When a naively sentimental clown doctor is approached by an 8 year old cancer patient in the hospital a bond is made and he must find a way to make the boy smile and learn to not get attached himself.
What’s wrong with getting attached? I was attached to my mom. She died. It’s that circle of life thing. No one’s beaten it yet. Perhaps he just needs to get over the taught/learned fear of attachment. And that’s a theme you could reflect in every aspect of his life. God knows fear of commitment (attachment in another form) is a popular rom-com theme.
Of course, my question is if he’s a clown doctor why does he have an eight year old for a patient. Who ever heard of an eight year old clown. Are you sure the kid is not a dwarf? There are lots of dwarf clowns. Either way, seems like a clown medicine is a very limited specialty but one that podiatrists and ENTs would be all over.
Patch Adams was something of a pre-sold concept as it was based upon a true character. Some may view this a faux-copy-cat of the real person.
It seems to me he shouldn’t be a naively sentimental comical doctor. Not knowingly, anyway. At the start of the story, he should come across as the opposite. His character arc would be to open up emotionally, to develop a sense of compassionate humor, perchance, in spite of, in defiance of all the suffering and death he is witness to.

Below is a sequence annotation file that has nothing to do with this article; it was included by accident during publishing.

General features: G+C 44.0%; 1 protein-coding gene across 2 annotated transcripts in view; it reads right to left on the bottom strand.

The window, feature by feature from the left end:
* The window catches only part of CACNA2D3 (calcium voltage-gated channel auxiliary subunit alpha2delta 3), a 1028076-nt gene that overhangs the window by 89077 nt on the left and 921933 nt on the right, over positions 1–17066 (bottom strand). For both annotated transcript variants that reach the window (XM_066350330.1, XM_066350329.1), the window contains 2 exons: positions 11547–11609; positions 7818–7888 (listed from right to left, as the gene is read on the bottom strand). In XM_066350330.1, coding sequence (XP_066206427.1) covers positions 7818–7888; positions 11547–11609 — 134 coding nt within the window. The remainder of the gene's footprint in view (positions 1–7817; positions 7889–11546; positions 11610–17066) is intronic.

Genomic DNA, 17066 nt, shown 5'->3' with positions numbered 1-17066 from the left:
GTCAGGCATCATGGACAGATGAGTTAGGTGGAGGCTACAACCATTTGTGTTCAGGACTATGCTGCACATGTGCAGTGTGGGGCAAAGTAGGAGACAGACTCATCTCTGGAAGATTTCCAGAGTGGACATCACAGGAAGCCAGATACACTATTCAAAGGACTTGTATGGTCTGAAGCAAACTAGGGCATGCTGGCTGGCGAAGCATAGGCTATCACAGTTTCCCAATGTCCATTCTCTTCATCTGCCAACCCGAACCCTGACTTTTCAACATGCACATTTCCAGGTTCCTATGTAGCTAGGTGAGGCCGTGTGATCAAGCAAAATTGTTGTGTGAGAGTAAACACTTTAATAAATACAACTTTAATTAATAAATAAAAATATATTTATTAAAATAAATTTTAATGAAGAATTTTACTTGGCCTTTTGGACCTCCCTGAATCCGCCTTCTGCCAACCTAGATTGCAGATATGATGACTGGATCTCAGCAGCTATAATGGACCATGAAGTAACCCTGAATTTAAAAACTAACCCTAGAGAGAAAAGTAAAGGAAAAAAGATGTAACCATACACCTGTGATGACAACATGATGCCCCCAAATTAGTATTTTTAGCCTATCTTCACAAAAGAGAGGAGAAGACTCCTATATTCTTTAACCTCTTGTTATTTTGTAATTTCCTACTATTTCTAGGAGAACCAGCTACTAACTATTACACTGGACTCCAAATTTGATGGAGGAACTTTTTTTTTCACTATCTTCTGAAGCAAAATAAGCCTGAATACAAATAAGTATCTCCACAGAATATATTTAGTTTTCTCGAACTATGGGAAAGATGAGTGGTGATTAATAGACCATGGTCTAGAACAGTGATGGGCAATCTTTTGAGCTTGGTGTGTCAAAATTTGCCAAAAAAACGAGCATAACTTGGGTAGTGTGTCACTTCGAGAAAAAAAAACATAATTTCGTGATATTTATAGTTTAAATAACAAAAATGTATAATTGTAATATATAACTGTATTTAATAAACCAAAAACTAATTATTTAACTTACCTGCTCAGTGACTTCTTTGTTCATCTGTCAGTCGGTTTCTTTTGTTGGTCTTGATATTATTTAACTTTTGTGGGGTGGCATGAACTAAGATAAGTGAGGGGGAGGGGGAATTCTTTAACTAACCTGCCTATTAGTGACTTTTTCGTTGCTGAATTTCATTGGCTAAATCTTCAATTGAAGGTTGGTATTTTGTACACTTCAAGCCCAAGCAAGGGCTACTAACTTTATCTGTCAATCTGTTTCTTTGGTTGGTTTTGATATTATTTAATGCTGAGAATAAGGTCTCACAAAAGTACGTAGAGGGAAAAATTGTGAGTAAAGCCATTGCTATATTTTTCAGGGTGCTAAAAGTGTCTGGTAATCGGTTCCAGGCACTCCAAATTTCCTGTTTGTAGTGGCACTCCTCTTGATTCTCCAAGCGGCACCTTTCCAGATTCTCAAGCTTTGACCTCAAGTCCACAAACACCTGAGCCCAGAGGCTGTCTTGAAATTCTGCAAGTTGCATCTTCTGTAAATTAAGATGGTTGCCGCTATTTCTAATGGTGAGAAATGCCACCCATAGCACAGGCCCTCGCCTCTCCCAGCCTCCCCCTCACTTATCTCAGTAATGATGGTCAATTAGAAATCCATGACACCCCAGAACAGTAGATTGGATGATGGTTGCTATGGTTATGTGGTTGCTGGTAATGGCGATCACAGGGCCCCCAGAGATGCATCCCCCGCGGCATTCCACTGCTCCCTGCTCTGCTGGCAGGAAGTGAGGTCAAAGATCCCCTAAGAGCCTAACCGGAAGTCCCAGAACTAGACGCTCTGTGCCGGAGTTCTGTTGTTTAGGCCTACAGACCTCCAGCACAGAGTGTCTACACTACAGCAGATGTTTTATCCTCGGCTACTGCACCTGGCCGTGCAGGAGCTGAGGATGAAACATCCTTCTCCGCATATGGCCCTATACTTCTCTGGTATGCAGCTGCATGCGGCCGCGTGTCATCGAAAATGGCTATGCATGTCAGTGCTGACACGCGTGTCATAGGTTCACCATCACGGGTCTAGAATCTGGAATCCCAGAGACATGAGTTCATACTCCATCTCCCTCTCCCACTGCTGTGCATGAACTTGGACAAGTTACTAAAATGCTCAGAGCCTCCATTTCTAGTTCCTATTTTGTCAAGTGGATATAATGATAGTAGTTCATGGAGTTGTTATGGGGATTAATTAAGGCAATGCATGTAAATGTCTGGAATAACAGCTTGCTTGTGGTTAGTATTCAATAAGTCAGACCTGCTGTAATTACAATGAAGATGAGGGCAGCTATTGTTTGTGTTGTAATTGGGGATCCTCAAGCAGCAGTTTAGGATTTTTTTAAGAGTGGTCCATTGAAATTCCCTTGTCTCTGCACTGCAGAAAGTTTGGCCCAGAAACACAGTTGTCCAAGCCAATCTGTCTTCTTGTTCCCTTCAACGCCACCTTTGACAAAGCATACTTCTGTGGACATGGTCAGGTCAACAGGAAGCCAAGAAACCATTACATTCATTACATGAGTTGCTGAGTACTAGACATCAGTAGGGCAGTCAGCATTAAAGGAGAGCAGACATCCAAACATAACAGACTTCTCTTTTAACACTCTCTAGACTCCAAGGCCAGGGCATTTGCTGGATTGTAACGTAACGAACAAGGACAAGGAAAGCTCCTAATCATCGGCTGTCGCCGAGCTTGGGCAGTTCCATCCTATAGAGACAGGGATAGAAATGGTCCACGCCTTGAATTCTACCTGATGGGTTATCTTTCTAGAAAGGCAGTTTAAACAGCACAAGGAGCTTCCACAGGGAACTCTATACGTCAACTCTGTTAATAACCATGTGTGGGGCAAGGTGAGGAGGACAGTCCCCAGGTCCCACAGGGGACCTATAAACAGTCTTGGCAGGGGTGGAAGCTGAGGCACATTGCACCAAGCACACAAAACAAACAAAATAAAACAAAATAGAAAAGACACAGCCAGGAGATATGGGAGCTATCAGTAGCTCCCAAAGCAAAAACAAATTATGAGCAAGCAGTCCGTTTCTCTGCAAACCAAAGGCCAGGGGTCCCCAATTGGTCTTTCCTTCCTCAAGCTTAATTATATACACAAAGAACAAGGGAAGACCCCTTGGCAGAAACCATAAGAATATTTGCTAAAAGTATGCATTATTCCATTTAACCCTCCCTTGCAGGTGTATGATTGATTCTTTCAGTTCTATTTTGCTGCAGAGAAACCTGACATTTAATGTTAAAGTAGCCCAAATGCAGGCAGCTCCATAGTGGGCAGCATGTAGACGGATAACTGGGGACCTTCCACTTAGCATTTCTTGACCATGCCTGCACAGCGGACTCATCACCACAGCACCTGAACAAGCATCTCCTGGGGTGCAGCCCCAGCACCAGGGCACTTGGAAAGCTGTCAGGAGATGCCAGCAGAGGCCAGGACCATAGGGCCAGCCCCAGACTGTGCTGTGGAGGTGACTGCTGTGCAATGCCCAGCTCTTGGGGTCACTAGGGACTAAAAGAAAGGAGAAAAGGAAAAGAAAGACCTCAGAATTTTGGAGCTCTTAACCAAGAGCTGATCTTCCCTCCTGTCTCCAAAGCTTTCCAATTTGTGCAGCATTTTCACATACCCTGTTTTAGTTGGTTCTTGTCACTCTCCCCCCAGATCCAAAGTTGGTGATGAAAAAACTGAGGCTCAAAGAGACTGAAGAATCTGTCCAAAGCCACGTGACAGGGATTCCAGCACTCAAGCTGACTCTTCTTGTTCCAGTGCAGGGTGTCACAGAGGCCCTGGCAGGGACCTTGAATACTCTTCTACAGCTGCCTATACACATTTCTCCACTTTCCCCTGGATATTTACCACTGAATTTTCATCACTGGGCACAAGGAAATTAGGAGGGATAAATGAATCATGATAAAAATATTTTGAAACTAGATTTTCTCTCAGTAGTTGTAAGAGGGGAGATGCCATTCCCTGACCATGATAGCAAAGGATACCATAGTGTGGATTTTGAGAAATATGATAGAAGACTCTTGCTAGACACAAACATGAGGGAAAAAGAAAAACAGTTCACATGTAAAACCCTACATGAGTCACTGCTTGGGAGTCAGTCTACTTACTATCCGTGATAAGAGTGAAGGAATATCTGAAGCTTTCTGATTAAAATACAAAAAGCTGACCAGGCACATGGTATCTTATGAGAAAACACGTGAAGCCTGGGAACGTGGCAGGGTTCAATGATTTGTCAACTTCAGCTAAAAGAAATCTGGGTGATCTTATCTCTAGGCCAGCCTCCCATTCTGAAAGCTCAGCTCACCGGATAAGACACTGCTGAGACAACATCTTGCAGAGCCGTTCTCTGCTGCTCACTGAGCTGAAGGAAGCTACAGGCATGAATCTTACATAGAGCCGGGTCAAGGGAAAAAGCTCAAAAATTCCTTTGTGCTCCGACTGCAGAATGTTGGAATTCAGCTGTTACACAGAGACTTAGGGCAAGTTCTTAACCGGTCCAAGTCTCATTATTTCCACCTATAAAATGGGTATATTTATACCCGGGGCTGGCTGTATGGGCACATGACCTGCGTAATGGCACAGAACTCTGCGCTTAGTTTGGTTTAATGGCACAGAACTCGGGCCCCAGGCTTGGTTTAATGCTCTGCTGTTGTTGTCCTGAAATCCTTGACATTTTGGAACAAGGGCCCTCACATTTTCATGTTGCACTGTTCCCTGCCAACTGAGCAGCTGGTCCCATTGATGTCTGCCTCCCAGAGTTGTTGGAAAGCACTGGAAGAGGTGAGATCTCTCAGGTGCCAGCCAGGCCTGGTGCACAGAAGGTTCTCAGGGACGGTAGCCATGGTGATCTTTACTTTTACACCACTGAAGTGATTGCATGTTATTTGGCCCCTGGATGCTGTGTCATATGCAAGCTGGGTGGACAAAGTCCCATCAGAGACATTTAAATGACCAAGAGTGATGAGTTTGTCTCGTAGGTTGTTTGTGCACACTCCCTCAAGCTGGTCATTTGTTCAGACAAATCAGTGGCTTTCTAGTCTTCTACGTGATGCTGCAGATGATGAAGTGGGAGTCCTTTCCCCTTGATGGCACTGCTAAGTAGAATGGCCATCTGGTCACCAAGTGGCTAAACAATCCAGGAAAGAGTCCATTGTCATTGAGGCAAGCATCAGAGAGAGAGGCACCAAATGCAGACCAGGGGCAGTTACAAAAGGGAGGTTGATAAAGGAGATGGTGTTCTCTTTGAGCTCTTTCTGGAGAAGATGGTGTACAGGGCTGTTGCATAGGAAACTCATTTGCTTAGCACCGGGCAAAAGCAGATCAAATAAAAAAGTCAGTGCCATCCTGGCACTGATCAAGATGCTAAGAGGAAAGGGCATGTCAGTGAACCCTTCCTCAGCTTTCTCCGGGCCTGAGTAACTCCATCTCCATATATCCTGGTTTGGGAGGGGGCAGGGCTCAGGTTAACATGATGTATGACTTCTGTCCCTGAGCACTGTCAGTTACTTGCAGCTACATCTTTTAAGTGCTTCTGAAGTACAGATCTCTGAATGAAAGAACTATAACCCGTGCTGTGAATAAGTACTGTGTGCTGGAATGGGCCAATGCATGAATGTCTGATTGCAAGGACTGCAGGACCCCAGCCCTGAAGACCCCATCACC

And I also think that rather than have a casual introduction of doctor and kid, have a causal one. Such as (for example) the doctor meets the kid when he is called upon to consult on the case because the kid has a rare form of cancer that is the doctor’s specialty.
And the doctor’s objective goal would not be to make the kid smile. His objective goal would be to save the kid’s life. The smiling would be a bonus, an emotional payoff in the “B” story, the development of the relationship between doctor and patient, the emotional growth and bonding between them.